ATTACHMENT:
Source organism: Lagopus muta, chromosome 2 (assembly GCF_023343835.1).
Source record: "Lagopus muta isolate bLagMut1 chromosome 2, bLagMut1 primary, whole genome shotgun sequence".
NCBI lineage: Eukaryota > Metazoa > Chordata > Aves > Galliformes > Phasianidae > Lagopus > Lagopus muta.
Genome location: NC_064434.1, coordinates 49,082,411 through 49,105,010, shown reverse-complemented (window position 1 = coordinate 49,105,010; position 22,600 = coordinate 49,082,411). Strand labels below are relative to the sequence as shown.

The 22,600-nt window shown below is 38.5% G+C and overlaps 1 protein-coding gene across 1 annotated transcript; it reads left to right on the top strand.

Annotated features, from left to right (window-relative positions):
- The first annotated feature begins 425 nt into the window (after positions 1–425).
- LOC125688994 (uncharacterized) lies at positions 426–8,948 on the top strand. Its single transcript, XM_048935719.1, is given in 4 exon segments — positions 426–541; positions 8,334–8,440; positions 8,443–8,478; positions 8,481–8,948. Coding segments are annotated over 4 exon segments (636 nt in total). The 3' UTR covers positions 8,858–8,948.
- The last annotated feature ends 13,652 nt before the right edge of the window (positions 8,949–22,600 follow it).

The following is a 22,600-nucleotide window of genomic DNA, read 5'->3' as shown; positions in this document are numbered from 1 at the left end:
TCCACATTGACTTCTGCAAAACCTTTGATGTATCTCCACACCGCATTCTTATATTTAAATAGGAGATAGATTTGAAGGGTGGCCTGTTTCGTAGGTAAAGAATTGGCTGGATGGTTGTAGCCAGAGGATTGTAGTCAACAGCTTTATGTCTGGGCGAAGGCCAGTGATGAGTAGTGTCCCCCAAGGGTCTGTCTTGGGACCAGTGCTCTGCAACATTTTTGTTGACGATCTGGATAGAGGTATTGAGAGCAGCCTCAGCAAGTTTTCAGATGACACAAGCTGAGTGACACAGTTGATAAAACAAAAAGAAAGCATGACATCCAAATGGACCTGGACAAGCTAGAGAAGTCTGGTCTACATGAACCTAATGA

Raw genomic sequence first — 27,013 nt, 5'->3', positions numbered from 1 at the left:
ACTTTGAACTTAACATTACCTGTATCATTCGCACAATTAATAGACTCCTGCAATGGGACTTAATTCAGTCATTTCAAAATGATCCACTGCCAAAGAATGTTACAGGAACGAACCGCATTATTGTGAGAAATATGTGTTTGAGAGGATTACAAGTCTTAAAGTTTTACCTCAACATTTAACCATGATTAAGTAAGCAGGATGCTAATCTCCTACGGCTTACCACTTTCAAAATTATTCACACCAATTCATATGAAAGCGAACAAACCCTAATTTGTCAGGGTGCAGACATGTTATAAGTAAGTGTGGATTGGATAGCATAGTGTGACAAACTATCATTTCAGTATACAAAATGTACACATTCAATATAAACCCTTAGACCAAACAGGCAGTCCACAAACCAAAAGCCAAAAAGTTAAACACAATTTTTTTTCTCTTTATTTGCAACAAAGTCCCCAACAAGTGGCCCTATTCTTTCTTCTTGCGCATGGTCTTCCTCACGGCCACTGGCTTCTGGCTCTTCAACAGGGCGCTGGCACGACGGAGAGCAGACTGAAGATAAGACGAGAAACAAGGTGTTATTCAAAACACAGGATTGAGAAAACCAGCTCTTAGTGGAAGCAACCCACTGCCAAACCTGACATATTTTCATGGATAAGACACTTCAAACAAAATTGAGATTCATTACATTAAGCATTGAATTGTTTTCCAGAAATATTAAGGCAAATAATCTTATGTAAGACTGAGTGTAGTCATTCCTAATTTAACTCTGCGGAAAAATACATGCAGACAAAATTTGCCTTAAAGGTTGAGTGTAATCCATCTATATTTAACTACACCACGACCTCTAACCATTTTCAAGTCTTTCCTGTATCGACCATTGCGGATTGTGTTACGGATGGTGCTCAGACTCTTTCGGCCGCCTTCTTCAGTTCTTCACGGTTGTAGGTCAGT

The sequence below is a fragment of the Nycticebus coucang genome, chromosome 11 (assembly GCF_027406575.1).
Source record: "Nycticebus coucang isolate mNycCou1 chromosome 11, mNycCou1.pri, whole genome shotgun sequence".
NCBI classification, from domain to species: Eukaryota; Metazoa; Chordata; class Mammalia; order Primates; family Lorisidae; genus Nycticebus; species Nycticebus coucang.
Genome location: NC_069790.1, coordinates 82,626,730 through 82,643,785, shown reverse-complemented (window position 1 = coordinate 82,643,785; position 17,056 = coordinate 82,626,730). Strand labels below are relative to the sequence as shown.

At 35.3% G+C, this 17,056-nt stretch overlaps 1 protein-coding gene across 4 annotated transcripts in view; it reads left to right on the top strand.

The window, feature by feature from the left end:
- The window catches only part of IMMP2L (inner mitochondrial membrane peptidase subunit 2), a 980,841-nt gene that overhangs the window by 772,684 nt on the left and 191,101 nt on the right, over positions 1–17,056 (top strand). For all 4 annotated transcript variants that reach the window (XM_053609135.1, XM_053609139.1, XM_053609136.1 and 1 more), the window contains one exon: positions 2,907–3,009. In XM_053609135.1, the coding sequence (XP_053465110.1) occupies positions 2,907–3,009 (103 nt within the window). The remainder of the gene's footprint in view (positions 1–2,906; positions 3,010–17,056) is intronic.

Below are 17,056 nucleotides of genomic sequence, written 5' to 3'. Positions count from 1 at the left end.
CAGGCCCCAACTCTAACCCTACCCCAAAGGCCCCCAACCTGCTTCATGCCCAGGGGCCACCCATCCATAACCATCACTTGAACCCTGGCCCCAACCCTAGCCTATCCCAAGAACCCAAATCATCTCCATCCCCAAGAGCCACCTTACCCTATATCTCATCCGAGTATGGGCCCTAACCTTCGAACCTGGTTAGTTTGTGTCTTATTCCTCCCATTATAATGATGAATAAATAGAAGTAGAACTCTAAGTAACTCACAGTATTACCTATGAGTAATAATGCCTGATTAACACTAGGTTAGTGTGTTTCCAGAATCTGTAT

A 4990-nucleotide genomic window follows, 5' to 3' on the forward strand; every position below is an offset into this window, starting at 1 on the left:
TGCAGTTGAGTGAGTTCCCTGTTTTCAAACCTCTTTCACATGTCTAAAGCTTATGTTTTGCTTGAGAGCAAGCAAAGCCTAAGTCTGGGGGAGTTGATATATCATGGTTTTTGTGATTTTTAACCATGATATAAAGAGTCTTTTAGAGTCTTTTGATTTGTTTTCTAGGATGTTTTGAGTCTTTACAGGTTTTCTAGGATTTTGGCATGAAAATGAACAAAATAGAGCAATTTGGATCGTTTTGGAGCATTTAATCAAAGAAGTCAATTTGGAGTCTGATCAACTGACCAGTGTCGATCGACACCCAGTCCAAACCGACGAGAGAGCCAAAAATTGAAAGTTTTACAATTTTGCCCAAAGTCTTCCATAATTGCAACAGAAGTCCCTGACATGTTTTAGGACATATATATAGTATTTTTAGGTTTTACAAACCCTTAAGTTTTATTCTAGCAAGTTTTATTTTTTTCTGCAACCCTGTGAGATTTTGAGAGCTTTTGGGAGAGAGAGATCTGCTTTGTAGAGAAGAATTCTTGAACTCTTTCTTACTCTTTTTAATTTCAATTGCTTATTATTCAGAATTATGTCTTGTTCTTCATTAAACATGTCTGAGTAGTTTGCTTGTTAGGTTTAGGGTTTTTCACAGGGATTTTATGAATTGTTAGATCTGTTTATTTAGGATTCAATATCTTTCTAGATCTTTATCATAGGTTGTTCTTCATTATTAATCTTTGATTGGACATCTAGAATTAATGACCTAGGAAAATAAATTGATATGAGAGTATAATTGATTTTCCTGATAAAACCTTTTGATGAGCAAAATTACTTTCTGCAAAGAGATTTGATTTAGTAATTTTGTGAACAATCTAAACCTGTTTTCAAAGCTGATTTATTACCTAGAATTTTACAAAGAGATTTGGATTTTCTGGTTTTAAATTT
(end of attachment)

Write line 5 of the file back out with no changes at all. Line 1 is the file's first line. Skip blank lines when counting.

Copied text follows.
The 22,600-nt window shown below is 38.5% G+C and overlaps 1 protein-coding gene across 1 annotated transcript; it reads left to right on the top strand.